Saving the lives of the children of Ethiopia
The Growing Hearts of Africa foundation works with Dr. Rick Hodes, a CNN Hero (rickhodes.org). Dr. Hodes has hundreds of patients on a waiting list to receive life-saving spine and heart surgery. Through the Jewish Distribution Committee, we give funding to Dr. Hodes so that he can send these patients to Ghana and India to receive their surgery. So far we have successfully sent children to both places and are pleased to announce the surgery was a success and both children are happy, healthy, and can lead a fulfilled, successful life because of your donations. Not only do we appreciate it, but their families will forever be thankful. To date, we have eleven heart and spinal surgeries through the work of Dr. Hodes.
Educating the children of Ethiopia:
Children as young as 5 years old walk up to 15 miles a day just to attend school in Ethiopia. Most, however, cannot get there and end up working for their family instead. The Growing Hearts of Africa was originated so that every child has the chance at an education. We hope to build many satellite schools all over Ethiopia so that no child has to travel to great lengths to attend school. Our schools are free of charge to attend. They are made of concrete and can withstand the weather to protect the youth. In 2010 The Growing Hearts of Africa raised enough money to fund the building of the Cherkaw School in Kola Diba, Ethiopia, just miles from the city of Gondar. Our school was completed in March of 2011 and we had the honor and privilege of attending the school and meeting all of the students. There were 120 students and 6 teachers in the Cherkaw School. Since then, we have built 12 more schools and were able to visit four more of them. Last year was the first year we built a school in the Northern part of Uganda as well. The Nahla school will educate almost 400 students from preschool to 7th grade.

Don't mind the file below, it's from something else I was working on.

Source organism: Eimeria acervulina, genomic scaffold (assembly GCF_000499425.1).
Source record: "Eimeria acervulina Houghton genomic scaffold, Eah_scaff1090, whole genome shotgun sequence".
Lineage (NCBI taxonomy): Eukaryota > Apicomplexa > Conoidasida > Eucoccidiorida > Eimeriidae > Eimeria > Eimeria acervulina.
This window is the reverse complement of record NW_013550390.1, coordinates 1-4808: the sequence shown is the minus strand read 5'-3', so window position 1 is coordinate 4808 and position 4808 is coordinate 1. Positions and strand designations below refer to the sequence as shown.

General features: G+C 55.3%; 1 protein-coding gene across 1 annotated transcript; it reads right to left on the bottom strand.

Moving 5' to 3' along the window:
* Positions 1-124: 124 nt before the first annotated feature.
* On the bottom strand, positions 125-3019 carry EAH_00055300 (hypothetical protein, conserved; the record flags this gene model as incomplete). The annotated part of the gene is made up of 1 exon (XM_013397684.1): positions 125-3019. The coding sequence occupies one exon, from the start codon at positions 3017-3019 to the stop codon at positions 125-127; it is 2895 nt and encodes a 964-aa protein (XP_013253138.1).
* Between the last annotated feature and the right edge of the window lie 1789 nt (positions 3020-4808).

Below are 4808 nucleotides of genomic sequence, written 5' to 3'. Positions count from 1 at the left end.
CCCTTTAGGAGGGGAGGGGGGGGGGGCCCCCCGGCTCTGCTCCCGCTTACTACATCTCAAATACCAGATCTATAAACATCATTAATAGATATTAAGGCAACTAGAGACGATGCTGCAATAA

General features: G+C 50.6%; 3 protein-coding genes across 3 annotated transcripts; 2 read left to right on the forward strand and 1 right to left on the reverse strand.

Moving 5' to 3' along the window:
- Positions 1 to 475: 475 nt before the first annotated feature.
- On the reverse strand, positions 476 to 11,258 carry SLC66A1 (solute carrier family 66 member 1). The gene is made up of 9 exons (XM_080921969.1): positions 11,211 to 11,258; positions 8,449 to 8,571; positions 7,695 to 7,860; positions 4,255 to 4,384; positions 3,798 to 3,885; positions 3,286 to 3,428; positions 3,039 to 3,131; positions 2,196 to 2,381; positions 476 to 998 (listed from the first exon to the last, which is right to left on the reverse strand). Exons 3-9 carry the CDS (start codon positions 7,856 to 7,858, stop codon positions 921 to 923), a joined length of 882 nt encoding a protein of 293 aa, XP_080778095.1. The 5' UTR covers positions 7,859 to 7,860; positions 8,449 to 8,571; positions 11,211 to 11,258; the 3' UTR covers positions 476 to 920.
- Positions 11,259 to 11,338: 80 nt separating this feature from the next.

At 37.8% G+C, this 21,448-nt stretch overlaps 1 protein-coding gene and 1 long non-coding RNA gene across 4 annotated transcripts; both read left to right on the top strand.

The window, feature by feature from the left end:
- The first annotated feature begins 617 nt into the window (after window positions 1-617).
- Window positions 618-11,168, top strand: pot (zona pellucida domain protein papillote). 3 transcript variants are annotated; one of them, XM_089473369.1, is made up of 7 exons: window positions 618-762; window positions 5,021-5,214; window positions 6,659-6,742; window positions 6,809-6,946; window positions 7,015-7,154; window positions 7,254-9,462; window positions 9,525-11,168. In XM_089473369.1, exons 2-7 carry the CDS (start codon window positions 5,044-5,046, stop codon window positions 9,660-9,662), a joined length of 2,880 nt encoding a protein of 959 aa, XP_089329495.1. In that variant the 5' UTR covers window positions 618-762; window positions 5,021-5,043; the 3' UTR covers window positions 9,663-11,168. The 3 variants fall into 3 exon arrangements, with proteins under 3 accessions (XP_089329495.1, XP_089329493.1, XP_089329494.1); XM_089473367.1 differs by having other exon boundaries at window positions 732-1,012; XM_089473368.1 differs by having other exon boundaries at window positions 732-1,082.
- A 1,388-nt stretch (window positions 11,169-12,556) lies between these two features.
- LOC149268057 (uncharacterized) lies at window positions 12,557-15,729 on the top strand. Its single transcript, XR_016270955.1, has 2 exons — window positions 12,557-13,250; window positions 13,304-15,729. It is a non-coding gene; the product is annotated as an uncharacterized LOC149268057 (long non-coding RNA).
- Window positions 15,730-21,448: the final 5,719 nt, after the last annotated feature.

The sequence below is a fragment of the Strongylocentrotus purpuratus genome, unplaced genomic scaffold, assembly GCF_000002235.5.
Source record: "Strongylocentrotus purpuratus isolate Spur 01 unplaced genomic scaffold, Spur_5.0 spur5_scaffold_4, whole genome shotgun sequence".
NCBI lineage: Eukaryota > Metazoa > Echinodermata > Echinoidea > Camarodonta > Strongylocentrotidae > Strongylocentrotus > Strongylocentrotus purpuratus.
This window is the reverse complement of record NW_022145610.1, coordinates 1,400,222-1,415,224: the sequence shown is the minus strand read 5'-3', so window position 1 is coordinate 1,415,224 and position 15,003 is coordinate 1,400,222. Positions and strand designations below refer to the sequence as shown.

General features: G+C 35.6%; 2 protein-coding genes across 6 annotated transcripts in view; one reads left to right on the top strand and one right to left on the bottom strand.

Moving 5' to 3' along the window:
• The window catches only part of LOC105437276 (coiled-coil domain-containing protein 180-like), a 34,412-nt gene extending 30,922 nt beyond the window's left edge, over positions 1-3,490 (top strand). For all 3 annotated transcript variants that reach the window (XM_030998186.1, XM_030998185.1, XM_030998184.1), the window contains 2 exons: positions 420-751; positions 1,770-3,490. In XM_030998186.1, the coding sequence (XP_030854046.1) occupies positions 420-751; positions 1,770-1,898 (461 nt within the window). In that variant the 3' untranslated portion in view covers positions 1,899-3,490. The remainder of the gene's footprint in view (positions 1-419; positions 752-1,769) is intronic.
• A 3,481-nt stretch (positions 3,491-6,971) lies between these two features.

Providing Healthcare Throughout Africa
Throughout sub-saharan Africa, there is a major shortage of surgical specialists. In Zambia, Botswana, and Mozambique, for example, there is an average of only 10 urologists for each country, despite a population average of 25 Million people in these countries. GHA’s healthcare arm, founded by Michael Ingber, MD, sends surgical teams of pelvic surgeons throughout Africa to provide surgical services and educate the local healthcare communities so they can improve their care. To date, GHA has sent surgical teams to Zambia, Botswana, Mozambique, and Uganda and these surgeons have performed over 200 surgeries on women, men, and children in need. A major focus of GHA is the treatment of vesicovaginal fistula, which occurs when a hole develops in the bladders of women in prolonged labor.